If you like to ski or mountain climb, then today's featured artist will be of special interest to you. CoCo artist David P. creates larger than life depictions of mountain ranges, while referencing Pop Art through overlaying dots in distinct and iconic colors. Take one look at David's work, and you'll want to experience these landscapes just as he does: the urge to breathe it all in before time crumbles it all away.
CoCo: What inspired you to paint mountains?
David: I have been climbing, skiing and mountain biking all of my life. I grew up in North Vancouver, a particularly unique suburb of Vancouver Canada where I now live and have my studio with a forest and river in my backyard. It is situated literally on the edge of the wilderness in the mountains, with the city across a narrow harbor.
CoCo: What are you trying to say through your work?
David: I’ve never wanted to stop exploring in the mountains and seeing what’s on the other side. Their isolation, beauty, and grandeur humble me — I am but a speck in time and place. Your life and your matters have little consequence when you’re in the mountains: The mountain shrugs and you fall off.
CoCo: What do you hope for the viewers of your art to experience?
David: I hope people will experience our fleeting life in contrast to the slow rise and fall of the mountains. To do this, I closely study the morphology of rocks, the movement of glaciers, erosion. I contemporize the the landscape in order to ask the viewer to think of time on a geological scale.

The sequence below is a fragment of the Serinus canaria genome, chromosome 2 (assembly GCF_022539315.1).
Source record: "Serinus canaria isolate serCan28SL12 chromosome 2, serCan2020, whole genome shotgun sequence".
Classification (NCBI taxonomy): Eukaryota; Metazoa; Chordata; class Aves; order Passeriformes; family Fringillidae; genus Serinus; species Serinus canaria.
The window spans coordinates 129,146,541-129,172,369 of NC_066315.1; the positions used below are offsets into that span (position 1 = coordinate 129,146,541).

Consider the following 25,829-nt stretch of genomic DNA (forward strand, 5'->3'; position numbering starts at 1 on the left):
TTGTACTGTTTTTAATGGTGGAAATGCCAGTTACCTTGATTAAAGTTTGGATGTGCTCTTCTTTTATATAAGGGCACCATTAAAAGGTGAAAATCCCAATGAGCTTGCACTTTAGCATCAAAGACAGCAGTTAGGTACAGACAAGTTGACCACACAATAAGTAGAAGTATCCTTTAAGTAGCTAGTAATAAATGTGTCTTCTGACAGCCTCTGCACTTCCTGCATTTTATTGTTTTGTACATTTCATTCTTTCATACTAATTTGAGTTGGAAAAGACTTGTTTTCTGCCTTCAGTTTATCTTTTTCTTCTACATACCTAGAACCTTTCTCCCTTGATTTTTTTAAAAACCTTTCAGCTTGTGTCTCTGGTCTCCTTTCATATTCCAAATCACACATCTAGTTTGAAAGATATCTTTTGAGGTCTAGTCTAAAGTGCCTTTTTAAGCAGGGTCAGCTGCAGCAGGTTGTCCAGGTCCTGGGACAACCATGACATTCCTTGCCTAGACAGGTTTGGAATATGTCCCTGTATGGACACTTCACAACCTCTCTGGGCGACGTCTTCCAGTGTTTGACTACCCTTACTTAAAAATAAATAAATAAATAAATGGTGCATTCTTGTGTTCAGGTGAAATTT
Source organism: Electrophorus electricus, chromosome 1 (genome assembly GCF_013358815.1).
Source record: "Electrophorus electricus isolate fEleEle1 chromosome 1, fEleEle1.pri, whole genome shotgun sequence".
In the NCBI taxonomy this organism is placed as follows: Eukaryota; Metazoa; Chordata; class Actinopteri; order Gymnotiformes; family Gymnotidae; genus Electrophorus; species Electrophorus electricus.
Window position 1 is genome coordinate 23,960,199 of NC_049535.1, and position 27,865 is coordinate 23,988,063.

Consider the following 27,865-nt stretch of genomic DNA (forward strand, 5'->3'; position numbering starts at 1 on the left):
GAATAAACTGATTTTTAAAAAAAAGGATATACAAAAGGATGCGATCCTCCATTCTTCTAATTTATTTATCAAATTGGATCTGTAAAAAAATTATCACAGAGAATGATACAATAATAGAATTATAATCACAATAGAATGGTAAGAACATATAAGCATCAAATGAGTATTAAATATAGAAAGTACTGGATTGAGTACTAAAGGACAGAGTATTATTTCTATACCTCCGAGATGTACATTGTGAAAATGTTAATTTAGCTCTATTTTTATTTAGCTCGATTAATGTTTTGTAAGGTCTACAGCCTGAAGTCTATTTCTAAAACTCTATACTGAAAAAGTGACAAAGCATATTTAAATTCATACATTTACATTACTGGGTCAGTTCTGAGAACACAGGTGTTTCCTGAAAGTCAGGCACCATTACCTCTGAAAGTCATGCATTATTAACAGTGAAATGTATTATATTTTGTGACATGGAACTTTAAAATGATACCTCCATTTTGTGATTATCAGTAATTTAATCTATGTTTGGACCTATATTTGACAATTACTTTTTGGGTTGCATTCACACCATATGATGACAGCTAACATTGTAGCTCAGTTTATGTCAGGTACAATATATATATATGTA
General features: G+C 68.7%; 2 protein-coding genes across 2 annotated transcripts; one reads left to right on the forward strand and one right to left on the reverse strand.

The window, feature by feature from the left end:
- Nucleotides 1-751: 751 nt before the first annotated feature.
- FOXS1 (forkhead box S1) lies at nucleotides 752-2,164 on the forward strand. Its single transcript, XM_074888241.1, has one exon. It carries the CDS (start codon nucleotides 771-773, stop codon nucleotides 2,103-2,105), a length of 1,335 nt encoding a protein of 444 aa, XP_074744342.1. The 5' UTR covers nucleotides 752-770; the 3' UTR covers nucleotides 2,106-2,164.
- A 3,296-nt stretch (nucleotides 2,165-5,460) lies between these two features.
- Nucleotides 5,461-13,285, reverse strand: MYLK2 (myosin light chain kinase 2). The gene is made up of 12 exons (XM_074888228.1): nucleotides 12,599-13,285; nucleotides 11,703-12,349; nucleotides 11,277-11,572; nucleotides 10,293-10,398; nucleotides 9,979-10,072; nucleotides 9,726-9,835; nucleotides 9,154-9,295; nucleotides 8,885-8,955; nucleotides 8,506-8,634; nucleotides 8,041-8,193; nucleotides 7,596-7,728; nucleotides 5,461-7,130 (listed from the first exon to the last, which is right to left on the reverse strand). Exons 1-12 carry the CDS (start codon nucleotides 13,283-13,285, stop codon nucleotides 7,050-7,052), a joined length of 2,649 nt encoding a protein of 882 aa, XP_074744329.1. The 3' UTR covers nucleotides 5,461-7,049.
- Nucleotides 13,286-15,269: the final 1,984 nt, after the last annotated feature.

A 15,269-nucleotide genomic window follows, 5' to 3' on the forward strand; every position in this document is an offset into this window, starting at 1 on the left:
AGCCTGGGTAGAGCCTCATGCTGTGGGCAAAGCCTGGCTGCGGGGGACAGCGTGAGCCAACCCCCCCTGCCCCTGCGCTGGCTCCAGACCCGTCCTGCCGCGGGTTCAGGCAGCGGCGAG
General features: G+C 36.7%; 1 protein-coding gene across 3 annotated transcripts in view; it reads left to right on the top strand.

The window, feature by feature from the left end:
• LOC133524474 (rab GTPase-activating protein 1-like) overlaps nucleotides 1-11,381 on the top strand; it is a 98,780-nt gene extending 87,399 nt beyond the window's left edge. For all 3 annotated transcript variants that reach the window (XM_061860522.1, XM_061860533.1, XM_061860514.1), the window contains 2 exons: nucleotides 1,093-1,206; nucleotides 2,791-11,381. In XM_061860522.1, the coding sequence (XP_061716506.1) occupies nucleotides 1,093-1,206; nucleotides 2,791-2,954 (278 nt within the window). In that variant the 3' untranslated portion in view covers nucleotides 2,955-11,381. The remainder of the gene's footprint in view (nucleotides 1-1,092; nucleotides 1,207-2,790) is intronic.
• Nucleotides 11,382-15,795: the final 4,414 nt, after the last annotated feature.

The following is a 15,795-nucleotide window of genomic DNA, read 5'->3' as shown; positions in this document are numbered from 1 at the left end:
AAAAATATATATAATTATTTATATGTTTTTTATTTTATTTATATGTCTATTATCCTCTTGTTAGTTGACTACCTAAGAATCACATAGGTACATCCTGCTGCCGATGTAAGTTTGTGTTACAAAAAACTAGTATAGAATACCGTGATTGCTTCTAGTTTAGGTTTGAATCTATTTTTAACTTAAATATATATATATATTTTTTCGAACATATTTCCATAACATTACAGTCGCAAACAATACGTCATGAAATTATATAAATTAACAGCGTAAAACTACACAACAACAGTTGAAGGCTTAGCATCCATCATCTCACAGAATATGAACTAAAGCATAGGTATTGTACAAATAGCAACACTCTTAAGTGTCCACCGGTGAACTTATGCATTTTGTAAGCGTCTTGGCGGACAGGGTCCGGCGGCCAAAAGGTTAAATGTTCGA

CoCo: Can you lead us through an aspect of your artistic process?
David: In many ways, I treat my paintings almost like scientific inquiries. Gridding, mapping — contemporary filters for how we look at landscape now — with Google Maps and satellites through technology. And that’s partly what I’m getting at with the use of these very bold colors that are almost from the digital world.
CoCo: Tell us about the dots.
David: I started adding dots about four years ago, after having used grid-like patterns. It seemed like a natural evolution for me. I was looking for a way to add intense color and to reference mapping. The dots are so completely opposite from the natural monochromatic palette that I’m using: there’s an incredible contrast. Your eye oscillates between the foreground and the background, and it creates an interesting effect. People end up focusing even more on the mountains.
To see more of David's work and to inquire about commissioning from David, please email us at firstname.lastname@example.org or fill out a form online.